You probably won't fix that in this thread if you don't share the URL or even enough information about your chat site for people to give educated feedback.
What kind of users are they? Do they chat about everything or is there a theme or geographical niche? What kinds of ads are displaying through adsense? How long did it take you to get to 3k users? Do you feel like it will be hard to get more? Why did you throw up adsense at such low traffic?
How specialized are you, maybe if you're incredibly specialized and have the right crowd, you can start having premium accounts, in exchange for special features.
3k is pretty low, for a chat service (in general, maybe for extremely specialized services it isn't).
If possible, try to expand your userbase, advertising? Social sharing? Affiliate programs?
The possibilities are endless and you live and die by the specifics of your niche.
Decide if you want to aim for massive, or niche, ads, premium features, freemium?
If you want more specifics, I think you need to be more specific in your question, but then I'll gladly expand.
Whatever you do I'd try to listen to your users and see exactly what they want. 3,000 users really isn't very many and it would be really easy for them to disappear. Talk to your users, find out why they're using your site/service, keep that in mind when building out your feature set.
Edit: Keep in mind, building out the service and keeping it free is also an option, especially if you enjoy working on and running the site. If you listen to your users and keep improving the product, it's very possible to turn 3K monthly users into 300K. I run an API that has a front end site which gets around 175K monthly hits and brings in about $1300+ (CAD) a month from the ads. The site costs peanuts to run so I'm happy to serve the 35 million API calls for free and fund the project 100% via adsense. It just depends on how far you'd like to scale it and what your users are like.
This advice is coming from someone who has a site doing roughly $5k month from AdSense via 275k+ visitors / 1.3M+ pageviews and it makes up about 30% of the site's revenue. Rest is from paid plans & affiliate marketing.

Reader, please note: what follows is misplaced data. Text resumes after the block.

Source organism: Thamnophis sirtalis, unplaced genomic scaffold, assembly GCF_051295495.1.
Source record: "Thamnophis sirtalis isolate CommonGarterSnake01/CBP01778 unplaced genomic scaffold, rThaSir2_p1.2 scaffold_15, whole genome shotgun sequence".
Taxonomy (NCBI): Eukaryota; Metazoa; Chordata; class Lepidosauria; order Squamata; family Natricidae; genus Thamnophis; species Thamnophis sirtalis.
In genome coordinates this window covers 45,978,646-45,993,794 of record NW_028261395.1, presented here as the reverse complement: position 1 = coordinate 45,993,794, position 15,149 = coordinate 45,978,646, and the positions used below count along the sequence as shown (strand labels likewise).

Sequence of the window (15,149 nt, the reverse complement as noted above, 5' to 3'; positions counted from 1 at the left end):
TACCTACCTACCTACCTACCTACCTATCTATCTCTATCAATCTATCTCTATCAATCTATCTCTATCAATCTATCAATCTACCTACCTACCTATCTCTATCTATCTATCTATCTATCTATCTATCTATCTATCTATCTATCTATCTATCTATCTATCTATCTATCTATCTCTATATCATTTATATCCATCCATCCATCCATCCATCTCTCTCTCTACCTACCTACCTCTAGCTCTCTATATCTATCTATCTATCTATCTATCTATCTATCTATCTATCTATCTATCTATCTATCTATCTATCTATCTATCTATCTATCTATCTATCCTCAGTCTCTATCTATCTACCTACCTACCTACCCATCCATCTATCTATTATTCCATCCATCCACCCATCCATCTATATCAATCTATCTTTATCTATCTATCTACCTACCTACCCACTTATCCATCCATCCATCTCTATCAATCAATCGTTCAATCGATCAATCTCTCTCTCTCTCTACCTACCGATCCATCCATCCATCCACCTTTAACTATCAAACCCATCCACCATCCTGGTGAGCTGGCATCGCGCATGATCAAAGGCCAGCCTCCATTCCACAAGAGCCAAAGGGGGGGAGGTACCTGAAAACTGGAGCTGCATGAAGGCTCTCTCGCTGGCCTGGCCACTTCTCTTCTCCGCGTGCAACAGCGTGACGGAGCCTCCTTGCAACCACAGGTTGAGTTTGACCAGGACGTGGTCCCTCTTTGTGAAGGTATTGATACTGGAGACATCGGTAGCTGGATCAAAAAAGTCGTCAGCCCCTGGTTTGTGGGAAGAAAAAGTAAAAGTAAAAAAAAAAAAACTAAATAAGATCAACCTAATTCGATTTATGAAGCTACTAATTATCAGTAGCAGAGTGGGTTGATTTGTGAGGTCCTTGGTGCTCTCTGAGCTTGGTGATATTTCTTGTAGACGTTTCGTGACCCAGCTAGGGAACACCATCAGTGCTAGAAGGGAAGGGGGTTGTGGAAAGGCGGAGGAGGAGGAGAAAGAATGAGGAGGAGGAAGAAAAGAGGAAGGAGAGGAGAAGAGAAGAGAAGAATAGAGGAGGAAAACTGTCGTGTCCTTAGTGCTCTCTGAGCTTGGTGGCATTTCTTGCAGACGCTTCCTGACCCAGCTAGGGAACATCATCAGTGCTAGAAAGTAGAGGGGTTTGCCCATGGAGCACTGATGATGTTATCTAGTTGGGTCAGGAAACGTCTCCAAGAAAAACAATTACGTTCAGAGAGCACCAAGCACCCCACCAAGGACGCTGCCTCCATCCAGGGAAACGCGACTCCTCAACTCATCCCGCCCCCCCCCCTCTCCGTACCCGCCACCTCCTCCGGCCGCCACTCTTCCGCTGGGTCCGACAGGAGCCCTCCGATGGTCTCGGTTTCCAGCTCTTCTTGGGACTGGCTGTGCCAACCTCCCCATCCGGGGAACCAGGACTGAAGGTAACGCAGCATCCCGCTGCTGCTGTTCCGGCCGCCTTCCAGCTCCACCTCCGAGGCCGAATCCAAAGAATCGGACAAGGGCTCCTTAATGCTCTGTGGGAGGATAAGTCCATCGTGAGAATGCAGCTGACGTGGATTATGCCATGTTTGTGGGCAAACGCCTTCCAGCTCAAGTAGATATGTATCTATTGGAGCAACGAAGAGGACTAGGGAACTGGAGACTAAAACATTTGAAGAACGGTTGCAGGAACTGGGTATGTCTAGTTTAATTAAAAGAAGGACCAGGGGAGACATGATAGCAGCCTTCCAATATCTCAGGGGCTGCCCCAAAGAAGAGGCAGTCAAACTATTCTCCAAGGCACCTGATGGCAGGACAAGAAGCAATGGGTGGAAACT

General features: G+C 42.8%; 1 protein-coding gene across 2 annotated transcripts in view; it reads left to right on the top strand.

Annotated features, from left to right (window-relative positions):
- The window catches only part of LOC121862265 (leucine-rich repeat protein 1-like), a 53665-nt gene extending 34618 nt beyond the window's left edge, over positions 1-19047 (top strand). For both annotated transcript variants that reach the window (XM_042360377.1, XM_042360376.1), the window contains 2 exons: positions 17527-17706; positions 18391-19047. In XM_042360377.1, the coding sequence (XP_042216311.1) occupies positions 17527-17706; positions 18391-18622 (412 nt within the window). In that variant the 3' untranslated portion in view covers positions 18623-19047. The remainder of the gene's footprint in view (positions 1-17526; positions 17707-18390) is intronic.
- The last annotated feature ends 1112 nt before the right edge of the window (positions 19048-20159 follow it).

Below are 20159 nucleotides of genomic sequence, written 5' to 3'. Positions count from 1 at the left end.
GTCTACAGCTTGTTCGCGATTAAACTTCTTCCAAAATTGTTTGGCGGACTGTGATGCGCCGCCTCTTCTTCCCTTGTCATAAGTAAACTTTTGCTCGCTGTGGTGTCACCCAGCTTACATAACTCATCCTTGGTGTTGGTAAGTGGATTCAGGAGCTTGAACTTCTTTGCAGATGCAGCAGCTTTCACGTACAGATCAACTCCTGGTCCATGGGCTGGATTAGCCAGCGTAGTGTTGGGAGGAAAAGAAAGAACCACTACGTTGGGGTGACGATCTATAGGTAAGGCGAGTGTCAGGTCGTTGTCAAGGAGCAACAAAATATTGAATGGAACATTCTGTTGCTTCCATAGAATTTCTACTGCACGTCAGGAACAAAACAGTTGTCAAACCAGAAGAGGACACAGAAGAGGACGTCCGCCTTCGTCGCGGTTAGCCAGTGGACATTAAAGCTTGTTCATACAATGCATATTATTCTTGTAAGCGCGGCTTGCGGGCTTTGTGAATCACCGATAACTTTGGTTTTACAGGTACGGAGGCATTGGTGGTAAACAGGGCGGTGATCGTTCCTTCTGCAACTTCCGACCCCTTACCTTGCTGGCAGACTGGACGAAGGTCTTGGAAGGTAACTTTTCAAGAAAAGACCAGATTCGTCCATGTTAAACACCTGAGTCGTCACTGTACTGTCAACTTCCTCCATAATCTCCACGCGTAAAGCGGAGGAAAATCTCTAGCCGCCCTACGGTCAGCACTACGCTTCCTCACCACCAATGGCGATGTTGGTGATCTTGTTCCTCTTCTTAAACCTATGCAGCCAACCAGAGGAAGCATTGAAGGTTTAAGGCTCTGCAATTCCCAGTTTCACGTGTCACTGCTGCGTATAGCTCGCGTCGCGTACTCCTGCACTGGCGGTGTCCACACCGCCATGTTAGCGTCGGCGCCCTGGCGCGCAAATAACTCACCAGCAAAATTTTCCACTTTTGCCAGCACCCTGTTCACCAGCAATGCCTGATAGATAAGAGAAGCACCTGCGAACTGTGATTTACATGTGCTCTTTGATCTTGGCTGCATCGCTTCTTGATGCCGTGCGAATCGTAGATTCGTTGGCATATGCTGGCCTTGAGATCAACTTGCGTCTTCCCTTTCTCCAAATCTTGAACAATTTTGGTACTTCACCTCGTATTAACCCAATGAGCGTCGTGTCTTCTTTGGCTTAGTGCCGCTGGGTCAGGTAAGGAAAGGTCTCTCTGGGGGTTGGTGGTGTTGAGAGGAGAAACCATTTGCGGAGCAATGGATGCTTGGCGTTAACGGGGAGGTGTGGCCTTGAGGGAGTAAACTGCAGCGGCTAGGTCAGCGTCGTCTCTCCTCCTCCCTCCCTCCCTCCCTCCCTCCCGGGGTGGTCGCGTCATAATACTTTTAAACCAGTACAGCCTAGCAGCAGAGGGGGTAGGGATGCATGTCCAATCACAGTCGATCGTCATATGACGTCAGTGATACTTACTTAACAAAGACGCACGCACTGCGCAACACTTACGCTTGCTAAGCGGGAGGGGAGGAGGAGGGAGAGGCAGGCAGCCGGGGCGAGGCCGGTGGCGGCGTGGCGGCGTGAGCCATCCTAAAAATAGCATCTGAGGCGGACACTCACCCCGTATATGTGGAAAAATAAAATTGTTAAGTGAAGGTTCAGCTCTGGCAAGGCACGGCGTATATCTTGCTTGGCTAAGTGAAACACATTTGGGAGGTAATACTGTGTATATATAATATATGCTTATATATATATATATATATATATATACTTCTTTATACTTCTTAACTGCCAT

Partner with them on making this more profitable.
As others have pointed out, without knowing more about your site it's difficult to answer. But some suggestions. Try selling add-ons such as premium emojis or avatars. Look towards a premium account with added features as well.
- Alfred Hitchcock
For organizations that are closely aligned with humanitarian causes (e.g. health projects in the developing world), I've noticed a much higher gap, presumably because these organizations are able to attract talent that's more passionate about the cause/willing to accept lower compensation.
None of which is to say that a particular individual might not wish to take a position with a particular non-profit that pays less than market rate for a variety of reasons. Only that non-profits often pay full market rate for development [in the context of donors] and fund-raising and administrative staff as well as for services and goods from outside organizations.
What's important is that you feel fairly compensated, and that you don't have to fight for that too hard, so that your income continues to grow.
By contrast I know from personal experience you can earn the same or better than what's listed here outside of London and enjoy the lower cost of living.
Freelance Flash animation / dev for big digital agencies and ad companies (5 years ago) - 250 p/h, with 3 years experience.
Tech Lead - Digital Agency in Shoreditch (1.5 years ago) doing Node / Ember / Angular / DevOps - 45k, however I chose a lower salary for more leave and flexible working hours.
Now I work in Berlin in a dev role doing Node / React / Redux. 57k. My living expenses are 1/2 what they were in London, and I live in a central Berlin 1 bedroom apartment rather than shared housing.
Really need to move towards the midlands (Bristol, Birmingham, Leicester, Staffordshire - cheaper rent, cheaper water, higher pay)
I've been a Dev for 7+ years.
17 years experience, initially as a general web developer, then front end, now more back end. Currently Ruby on Rails but I can turn my hand to almost anything.
Not a manager, not a senior developer, not a tech lead. No desire to be.
I work quite short hours (9.30-5) and that's what's most important to me.
No degree. Around 10 years experience in Network Security.
- Permanent position
- Cloud stuff
- 66k plus bonus et al which pumps it up to around 88k
Currently doing my own startup and cyber-security consulting for 750-900/day.
Edit: long term so no "off" days & 150k ish per year depending how many holidays I take.
Web Developer in London for a dating company - 75000 pa (with bonuses it's around 110000 pa)
I have a PhD (4 years programming), and ~4 years professional experience as well.